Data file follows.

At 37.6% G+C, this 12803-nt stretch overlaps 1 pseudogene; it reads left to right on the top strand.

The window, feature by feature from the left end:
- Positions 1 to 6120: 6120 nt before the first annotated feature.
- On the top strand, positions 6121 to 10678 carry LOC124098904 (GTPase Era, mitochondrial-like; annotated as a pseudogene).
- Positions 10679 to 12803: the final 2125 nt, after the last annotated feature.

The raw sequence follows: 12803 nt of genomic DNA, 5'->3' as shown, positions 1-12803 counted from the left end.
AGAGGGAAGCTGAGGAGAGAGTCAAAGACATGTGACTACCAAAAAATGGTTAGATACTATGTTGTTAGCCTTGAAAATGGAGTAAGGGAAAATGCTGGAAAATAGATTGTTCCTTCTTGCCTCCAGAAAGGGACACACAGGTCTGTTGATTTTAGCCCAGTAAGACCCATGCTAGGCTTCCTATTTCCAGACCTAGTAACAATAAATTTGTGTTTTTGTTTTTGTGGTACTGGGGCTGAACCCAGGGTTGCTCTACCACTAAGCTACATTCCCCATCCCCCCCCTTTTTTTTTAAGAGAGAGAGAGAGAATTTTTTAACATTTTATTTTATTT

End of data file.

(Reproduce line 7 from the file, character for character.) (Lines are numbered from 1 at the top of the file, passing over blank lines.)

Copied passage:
AGAGGGAAGCTGAGGAGAGAGTCAAAGACATGTGACTACCAAAAAATGGTTAGATACTATGTTGTTAGCCTTGAAAATGGAGTAAGGGAAAATGCTGGAAAATAGATTGTTCCTTCTTGCCTCCAGAAAGGGACACACAGGTCTGTTGATTTTAGCCCAGTAAGACCCATGCTAGGCTTCCTATTTCCAGACCTAGTAACAATAAATTTGTGTTTTTGTTTTTGTGGTACTGGGGCTGAACCCAGGGTTGCTCTACCACTAAGCTACATTCCCCATCCCCCCCCTTTTTTTTTAAGAGAGAGAGAGAGAATTTTTTAACATTTTATTTTATTT